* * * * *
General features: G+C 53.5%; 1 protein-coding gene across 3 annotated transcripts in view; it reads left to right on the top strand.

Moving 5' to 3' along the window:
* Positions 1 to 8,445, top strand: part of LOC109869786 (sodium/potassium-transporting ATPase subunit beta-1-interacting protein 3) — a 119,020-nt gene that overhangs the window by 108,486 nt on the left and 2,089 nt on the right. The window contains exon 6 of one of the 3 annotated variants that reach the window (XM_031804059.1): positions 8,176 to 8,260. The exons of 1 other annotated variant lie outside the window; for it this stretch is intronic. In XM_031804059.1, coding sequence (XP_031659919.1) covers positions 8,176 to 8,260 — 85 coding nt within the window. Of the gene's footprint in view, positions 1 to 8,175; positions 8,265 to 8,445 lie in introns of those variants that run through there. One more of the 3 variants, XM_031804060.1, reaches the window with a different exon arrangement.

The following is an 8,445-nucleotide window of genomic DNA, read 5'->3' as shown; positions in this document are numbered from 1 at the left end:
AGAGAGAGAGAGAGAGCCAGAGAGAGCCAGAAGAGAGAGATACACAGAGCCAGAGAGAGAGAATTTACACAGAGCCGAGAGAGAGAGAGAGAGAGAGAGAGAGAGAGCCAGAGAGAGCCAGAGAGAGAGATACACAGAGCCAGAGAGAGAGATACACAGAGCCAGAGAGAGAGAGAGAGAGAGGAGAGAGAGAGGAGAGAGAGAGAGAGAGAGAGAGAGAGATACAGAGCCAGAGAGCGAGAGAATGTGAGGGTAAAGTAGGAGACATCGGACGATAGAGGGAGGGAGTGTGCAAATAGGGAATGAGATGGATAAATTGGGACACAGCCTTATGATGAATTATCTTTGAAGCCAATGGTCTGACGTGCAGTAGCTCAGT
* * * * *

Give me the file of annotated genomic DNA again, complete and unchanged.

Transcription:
General features: G+C 53.5%; 1 protein-coding gene across 3 annotated transcripts in view; it reads left to right on the top strand.

Moving 5' to 3' along the window:
* Positions 1 to 8,445, top strand: part of LOC109869786 (sodium/potassium-transporting ATPase subunit beta-1-interacting protein 3) — a 119,020-nt gene that overhangs the window by 108,486 nt on the left and 2,089 nt on the right. The window contains exon 6 of one of the 3 annotated variants that reach the window (XM_031804059.1): positions 8,176 to 8,260. The exons of 1 other annotated variant lie outside the window; for it this stretch is intronic. In XM_031804059.1, coding sequence (XP_031659919.1) covers positions 8,176 to 8,260 — 85 coding nt within the window. Of the gene's footprint in view, positions 1 to 8,175; positions 8,265 to 8,445 lie in introns of those variants that run through there. One more of the 3 variants, XM_031804060.1, reaches the window with a different exon arrangement.

The following is an 8,445-nucleotide window of genomic DNA, read 5'->3' as shown; positions in this document are numbered from 1 at the left end:
AGAGAGAGAGAGAGAGCCAGAGAGAGCCAGAAGAGAGAGATACACAGAGCCAGAGAGAGAGAATTTACACAGAGCCGAGAGAGAGAGAGAGAGAGAGAGAGAGAGAGCCAGAGAGAGCCAGAGAGAGAGATACACAGAGCCAGAGAGAGAGATACACAGAGCCAGAGAGAGAGAGAGAGAGAGGAGAGAGAGAGGAGAGAGAGAGAGAGAGAGAGAGAGAGATACAGAGCCAGAGAGCGAGAGAATGTGAGGGTAAAGTAGGAGACATCGGACGATAGAGGGAGGGAGTGTGCAAATAGGGAATGAGATGGATAAATTGGGACACAGCCTTATGATGAATTATCTTTGAAGCCAATGGTCTGACGTGCAGTAGCTCAGT